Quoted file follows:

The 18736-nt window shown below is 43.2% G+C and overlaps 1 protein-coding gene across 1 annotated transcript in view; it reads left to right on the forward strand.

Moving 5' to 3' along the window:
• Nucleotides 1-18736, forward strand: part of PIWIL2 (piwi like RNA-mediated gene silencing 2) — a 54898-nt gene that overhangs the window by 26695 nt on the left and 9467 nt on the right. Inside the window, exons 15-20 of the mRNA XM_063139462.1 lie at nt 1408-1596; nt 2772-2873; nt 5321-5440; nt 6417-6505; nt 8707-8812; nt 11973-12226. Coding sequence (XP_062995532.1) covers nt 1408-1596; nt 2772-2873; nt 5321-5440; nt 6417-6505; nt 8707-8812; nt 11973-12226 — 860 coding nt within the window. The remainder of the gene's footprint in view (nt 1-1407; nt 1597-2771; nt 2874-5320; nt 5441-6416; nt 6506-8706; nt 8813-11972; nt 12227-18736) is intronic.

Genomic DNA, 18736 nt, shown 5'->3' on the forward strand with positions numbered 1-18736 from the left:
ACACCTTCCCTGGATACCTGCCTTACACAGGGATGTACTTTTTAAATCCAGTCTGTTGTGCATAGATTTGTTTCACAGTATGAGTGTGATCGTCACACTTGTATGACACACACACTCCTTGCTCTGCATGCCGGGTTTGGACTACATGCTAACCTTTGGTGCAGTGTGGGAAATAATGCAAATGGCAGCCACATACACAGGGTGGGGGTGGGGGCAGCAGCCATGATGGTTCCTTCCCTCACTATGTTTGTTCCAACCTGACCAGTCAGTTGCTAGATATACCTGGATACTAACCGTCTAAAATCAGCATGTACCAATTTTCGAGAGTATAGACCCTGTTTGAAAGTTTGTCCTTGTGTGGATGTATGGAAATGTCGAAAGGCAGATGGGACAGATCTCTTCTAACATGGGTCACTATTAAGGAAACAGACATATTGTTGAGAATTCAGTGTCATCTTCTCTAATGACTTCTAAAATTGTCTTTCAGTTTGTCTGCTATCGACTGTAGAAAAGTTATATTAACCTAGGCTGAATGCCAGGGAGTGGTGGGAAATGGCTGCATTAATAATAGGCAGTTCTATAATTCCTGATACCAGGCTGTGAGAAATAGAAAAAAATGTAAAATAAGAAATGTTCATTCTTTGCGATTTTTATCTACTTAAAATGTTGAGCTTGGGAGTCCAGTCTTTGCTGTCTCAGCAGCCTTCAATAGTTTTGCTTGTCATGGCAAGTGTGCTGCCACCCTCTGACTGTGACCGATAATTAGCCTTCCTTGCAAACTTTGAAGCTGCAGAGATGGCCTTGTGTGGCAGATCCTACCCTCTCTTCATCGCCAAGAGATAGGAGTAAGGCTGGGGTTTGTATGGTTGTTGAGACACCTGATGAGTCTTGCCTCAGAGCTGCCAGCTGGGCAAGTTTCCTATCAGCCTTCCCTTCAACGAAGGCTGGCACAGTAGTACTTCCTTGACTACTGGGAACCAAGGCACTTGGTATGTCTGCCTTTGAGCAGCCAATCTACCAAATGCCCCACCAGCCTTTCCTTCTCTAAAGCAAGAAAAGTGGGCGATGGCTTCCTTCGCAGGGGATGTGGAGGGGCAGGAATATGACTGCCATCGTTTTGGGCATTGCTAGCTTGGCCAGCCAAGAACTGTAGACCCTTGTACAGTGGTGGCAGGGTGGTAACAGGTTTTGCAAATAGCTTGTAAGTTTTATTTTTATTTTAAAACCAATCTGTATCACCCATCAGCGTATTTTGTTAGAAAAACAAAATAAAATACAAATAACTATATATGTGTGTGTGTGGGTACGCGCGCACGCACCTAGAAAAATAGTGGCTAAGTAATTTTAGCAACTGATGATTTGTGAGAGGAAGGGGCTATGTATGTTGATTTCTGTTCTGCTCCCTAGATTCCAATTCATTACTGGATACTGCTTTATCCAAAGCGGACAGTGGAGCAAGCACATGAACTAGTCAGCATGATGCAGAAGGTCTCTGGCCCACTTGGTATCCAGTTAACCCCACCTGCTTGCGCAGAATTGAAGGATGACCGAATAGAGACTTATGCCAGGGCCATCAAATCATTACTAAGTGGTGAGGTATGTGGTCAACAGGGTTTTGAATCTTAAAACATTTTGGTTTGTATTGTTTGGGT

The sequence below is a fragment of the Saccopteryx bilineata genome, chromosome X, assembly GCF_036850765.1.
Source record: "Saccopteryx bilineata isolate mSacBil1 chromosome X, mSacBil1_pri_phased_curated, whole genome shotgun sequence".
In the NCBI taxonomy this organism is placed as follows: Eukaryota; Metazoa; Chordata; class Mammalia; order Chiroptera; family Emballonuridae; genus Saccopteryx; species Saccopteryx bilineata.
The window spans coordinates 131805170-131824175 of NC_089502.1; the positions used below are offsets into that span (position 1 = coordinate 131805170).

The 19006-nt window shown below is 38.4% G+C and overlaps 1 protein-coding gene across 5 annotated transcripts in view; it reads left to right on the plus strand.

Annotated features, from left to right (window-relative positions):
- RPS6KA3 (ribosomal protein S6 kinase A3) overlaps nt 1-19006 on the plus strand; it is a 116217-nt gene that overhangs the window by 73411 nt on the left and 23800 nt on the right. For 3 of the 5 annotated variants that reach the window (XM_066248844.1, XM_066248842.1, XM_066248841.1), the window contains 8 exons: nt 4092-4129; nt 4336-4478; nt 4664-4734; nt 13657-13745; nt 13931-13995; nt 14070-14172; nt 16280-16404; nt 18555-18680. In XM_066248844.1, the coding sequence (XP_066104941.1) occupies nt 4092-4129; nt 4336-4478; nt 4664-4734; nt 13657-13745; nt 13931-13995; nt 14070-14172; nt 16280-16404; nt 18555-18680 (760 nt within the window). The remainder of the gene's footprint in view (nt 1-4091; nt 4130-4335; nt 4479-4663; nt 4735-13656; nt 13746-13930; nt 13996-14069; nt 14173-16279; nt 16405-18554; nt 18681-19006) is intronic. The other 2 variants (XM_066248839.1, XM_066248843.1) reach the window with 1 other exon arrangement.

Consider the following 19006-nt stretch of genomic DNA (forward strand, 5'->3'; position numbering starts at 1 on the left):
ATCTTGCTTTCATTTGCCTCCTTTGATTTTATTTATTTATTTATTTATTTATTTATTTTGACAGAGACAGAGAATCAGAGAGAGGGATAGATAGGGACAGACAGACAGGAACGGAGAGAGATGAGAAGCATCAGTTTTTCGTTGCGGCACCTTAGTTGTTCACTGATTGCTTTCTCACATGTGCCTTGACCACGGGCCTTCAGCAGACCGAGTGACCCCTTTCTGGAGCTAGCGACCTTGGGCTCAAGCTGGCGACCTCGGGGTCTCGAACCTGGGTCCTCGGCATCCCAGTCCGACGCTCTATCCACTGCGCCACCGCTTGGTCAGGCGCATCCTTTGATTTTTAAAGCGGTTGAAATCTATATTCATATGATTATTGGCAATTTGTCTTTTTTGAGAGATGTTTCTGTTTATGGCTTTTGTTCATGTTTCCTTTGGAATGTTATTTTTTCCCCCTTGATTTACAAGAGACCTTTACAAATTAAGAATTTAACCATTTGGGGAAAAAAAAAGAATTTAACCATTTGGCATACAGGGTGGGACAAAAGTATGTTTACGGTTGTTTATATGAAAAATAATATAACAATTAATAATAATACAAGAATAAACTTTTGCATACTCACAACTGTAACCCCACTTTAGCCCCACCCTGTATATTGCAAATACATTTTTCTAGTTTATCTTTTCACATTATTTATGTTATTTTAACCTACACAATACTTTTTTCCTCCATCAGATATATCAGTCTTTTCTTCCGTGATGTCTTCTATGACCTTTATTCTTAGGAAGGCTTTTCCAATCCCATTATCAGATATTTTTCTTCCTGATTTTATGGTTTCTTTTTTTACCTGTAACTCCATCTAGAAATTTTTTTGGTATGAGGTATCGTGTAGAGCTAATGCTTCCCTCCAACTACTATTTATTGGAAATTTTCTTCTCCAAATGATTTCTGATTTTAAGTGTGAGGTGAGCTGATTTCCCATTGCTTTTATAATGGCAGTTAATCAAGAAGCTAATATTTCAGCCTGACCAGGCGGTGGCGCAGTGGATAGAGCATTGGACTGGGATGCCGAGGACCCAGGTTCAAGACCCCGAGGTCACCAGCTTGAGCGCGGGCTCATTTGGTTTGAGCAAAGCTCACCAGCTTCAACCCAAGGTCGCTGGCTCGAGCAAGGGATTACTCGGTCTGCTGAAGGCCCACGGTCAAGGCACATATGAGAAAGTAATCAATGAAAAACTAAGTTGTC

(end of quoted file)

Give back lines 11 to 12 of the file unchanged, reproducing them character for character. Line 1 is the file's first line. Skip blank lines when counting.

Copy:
Annotated features, from left to right (window-relative positions):
- RPS6KA3 (ribosomal protein S6 kinase A3) overlaps nt 1-19006 on the plus strand; it is a 116217-nt gene that overhangs the window by 73411 nt on the left and 23800 nt on the right. For 3 of the 5 annotated variants that reach the window (XM_066248844.1, XM_066248842.1, XM_066248841.1), the window contains 8 exons: nt 4092-4129; nt 4336-4478; nt 4664-4734; nt 13657-13745; nt 13931-13995; nt 14070-14172; nt 16280-16404; nt 18555-18680. In XM_066248844.1, the coding sequence (XP_066104941.1) occupies nt 4092-4129; nt 4336-4478; nt 4664-4734; nt 13657-13745; nt 13931-13995; nt 14070-14172; nt 16280-16404; nt 18555-18680 (760 nt within the window). The remainder of the gene's footprint in view (nt 1-4091; nt 4130-4335; nt 4479-4663; nt 4735-13656; nt 13746-13930; nt 13996-14069; nt 14173-16279; nt 16405-18554; nt 18681-19006) is intronic. The other 2 variants (XM_066248839.1, XM_066248843.1) reach the window with 1 other exon arrangement.